Weaved magnum needles are the most common, which are used to cover larger areas in tattoos for color filling and shading. They are soldered relatively wider apart from each other in their rows. This is to deliver more ink efficiently with fewer passes.
Stacked magnum needles are soldered more closely together. These tattooing needles are used to fill tighter spaces in the art. Tattoos that require a more controlled delivery of ink would come out better when made with stacked magnum needles.
The newest variation of magnums is called the round magnum needles. These tattooing needles are essentially the same as the basic magnums, but the points have a curved arrangement at their ends. This results in the needles’ points conforming better to the skin upon contact, doing less damage, and allowing for better ink delivery and consistent line work in tattoos.
Thinner Take on the Magnum
Bugpins are another type of tattoo needle that is arguably a variation of the magnum. These are much thinner versions of magnum needles with smaller diameters. Bugpins are especially used in shading work on tattoos. This category of tattooing needle is very polarizing, as many different artists disagree on how it is best used in their craft. Some artists will say they are great for many different kinds of tattoos, while others might only use them for very specific shading.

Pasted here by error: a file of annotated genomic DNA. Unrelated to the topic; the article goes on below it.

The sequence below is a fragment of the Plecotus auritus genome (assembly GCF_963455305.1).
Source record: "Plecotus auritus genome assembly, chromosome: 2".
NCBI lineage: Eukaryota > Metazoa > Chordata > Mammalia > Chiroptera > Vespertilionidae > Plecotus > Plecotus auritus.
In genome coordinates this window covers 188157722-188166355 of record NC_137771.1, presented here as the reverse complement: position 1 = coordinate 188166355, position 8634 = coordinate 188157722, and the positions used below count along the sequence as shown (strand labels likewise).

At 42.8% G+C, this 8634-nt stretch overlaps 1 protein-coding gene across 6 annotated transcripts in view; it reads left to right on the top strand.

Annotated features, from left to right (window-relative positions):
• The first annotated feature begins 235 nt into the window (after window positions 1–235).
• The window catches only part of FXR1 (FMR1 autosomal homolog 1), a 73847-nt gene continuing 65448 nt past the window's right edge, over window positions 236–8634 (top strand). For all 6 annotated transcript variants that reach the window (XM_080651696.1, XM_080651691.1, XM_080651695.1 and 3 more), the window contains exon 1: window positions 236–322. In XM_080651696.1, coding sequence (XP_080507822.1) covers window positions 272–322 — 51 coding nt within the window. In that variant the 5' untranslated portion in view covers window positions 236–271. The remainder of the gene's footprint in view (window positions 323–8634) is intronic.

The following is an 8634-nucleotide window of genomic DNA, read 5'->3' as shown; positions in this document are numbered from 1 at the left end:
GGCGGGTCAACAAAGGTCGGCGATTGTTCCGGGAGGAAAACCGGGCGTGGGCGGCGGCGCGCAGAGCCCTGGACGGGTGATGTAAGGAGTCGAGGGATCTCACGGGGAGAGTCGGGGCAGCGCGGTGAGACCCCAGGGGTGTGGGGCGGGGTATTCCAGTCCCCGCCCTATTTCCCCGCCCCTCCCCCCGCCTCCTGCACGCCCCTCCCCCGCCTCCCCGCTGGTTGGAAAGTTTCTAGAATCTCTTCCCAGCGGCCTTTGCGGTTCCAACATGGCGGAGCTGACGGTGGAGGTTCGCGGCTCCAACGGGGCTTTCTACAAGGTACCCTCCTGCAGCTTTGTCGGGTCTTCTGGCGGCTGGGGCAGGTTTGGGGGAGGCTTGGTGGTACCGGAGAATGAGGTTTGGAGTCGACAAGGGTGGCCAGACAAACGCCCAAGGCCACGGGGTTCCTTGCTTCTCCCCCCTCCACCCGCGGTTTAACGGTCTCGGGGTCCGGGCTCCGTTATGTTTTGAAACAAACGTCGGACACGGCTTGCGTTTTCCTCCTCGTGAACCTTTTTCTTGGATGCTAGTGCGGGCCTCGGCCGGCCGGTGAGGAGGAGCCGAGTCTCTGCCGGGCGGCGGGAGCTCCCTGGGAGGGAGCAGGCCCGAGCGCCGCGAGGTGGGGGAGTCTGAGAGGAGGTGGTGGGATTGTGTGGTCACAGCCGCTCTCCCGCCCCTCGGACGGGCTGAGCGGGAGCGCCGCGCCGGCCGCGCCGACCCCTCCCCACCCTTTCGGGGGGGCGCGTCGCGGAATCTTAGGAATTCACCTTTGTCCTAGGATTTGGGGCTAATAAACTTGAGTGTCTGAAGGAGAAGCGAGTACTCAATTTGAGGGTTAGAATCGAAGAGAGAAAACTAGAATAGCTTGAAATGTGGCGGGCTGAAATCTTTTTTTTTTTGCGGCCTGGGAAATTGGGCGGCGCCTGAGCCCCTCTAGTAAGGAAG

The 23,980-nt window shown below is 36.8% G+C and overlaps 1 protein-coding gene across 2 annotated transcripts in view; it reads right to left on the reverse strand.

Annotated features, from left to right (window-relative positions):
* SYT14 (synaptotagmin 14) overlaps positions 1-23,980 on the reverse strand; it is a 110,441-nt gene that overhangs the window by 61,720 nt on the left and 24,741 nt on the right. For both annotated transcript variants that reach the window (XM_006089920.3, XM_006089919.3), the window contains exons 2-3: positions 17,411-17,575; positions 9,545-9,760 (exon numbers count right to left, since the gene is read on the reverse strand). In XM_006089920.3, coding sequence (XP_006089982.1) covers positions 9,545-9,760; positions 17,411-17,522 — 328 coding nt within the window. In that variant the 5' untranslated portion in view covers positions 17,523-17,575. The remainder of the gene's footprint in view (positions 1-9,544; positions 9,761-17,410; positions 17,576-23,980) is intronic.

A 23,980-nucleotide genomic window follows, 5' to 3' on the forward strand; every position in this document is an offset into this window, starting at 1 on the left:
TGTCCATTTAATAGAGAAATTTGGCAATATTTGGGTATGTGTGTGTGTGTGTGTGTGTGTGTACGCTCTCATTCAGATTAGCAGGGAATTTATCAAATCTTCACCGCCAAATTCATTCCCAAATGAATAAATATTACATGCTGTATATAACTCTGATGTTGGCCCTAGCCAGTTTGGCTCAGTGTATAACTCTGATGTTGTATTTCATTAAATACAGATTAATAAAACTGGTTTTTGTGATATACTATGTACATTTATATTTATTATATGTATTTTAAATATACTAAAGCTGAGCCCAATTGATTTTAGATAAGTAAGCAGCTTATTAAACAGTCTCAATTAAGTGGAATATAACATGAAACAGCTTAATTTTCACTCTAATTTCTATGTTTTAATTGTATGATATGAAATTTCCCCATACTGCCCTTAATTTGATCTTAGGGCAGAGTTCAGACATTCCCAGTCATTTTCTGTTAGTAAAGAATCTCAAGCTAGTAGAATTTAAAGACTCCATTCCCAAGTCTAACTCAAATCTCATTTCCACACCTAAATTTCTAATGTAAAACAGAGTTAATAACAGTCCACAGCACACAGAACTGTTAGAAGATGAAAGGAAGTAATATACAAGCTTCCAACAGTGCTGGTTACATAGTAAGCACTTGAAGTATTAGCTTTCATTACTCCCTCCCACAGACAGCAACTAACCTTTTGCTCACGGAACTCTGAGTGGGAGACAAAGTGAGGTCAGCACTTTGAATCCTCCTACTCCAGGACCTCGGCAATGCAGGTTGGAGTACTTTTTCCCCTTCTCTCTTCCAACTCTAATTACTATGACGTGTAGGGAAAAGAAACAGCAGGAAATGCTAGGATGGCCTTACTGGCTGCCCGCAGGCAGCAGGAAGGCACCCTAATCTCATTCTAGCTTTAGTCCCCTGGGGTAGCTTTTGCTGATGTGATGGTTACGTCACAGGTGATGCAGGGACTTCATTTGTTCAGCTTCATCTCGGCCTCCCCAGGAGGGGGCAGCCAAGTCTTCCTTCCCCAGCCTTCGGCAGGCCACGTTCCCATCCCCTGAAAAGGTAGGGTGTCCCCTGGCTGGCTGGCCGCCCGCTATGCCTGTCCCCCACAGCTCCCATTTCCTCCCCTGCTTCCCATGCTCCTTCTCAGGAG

Better Ink Delivery
A variant on all the mentioned categories of tattooing needles is the textured needle. It is a type of needle that has rough and unpolished ends. These ends hold the ink better, and therefore result in better coloring and filling for tattoos. The ink in textured needles is delivered in larger quantities instead of just dripping out. Any kind of needle can be textured to be used for solid color tattoos, specifically.
Cartridge Tattooing Needles